I’ve seen the power of these connections first-hand with one of my clients. A year ago I invited a woman who was a long-time member, but not very involved, to be the subject of an executive profile in the association’s magazine. The profile led to a face-to-face meeting about a program that her organization offered and an additional article in the magazine. She then agreed to serve on a panel at our annual meeting and, there, met a contact from a large organization. That contact led to an opportunity to meet with them about one of her organization’s programs and now they’re working on a future collaboration. It’s the perfect example of how a small outreach can lead to bigger things and turn a checkbook member into an engaged and happy one!

Here are some quick ways to make personal connections.

Pick up the phone. With all of the ways to contact people these days, we often neglect to pick up the phone and actually make a call. Sure, you may get voice mail, but even that counts.

Handwrite a note. In the age of email and the multitude of other ways to contact people, the art of the personal handwritten note may seem outdated. However, people appreciate when you spend a few extra minutes to write a note. On more than one occasion, I’ve received a handwritten thank you in response to my note!

Visit members. Making an appointment for a quick visit with a member is a wonderful way to make that personal connection, get feedback on your association’s offerings and learn what else you can do to assist your members. If it’s not possible to visit your members due to geographic or financial constraints, see if they’d be willing to Skype.

Make a personal ask. The next time you’re looking for volunteers to serve on a committee, participate in a panel discussion or write a blog or article, reach out personally as opposed to sending a blanket call for volunteers. People will love that you recognize they have a talent you’re interested in utilizing and appreciate that you are taking the time to personally invite them to participate.

I challenge you to start connecting by making one phone call, writing one letter and asking one person to participate in your organization at a more engaged level this week. I promise you’ll be glad you did!

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Whistle while you work

smiling dog

We’ve all heard the grumblings from co-workers, friends and family, “I wish I could talk to a 'live' person.” It’s a sure thing that you have recently encountered recorded messages, instructions to “press 1,” or long wait times.

So if someone actually does get you on the phone, he may not be in the best of moods.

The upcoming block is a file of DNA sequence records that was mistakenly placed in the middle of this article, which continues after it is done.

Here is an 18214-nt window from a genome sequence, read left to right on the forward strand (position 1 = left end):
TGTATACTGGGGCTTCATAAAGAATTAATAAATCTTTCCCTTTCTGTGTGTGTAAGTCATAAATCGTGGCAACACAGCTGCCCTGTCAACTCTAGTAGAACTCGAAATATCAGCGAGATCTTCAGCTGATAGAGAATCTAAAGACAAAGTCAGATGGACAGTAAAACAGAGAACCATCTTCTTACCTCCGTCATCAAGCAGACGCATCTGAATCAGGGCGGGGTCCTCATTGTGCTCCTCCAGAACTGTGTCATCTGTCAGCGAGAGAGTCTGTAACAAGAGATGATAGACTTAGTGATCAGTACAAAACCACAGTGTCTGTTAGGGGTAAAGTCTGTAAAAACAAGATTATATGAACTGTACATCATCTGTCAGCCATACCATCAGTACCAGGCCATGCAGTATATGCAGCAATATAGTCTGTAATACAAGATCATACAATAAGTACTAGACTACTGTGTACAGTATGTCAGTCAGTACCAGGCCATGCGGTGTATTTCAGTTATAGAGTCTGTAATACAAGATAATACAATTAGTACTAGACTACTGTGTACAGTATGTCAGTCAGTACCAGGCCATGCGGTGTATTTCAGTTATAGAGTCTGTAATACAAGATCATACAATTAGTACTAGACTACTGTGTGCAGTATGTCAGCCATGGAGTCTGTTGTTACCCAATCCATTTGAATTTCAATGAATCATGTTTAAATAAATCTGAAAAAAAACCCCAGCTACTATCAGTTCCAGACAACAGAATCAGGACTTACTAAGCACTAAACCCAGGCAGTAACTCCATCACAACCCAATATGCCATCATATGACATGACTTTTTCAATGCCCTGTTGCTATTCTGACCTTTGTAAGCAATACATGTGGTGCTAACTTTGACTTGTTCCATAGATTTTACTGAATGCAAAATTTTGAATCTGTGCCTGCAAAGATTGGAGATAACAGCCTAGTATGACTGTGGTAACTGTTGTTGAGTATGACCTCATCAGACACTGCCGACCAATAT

As a serial tasker (thanks to Emily Wiseman for that insight!), I find it difficult to focus fully on callers and give them the attention they deserve. In the past, they have probably heard my computer keys clacking, or the shuffling of papers in the background as they try to explain the reason for their call. With our ever-increasing workloads, it is difficult to keep the focus on the caller.

So what do I do when receiving a call in the middle of a very busy workday? Stop, listen and smile.

Why smile? When talking on the phone, you are at a disadvantage in that the caller cannot see your body language: the tilt of your head, facial expressions and hand gestures. All are lost in today’s emails, texts and phone calls. Your voice is the only clue as to your attentiveness.

Professor John J. Ohala, University of California, Berkely, Department of Linguistics theorized in his research paper The Acoustic Origins of the Smile, “…words sound better to humans when accompanied by a smile. By smiling, the cheeks are pulled back reducing the size of the mouth cavity and this produces higher vocal tract resonances.”

From Improving Your Inflection on the Phone:

  • A monotone and flat voice says to the customer, "I'm bored and have absolutely no interest in what you're talking about."
  • A high-pitched and emphatic voice says, "I'm enthusiastic about this subject."

Don’t just go through the motions
According to Dr. Mark G. Frank, et al, Physiologic Effects of the Smile, a smile with Duchenne marker is the “enjoyment smile” and is one that involves specific facial muscles creating an upward pulling of the lip corners and crinkling of the eyes. Individuals who smile with the Duchenne marker “…are perceived as more sincere, honest, friendly, and approachable…” Well, that’s all well and good when someone can see your smile, but why smile when talking on the phone?

In an interview with NPR, Amy Drahota with the University of Portsmouth, discussed a study conducted by the University, in which she posited that you can tell the difference between an enjoyment smile, and one that is “non-Duchenne.” The test involved participants answering a series of questions with just one phrase. The test was designed so that the one-phrase answer, in response to the questions, would increasingly cause the participant to (a genuine, Duchenne) smile. The sound bites of the one-phrase answer were then played to a second set of participants who were asked to determine if the person in the sound bite was smiling. The study concluded that people are able to detect a genuine, enjoyment smile by the sound of your voice alone.

The sound of a smile will convey to the caller you are friendly and approachable, and able and willing to help. I find that taking the time to smile puts me in a better mood and better able to handle any of my clients' needs.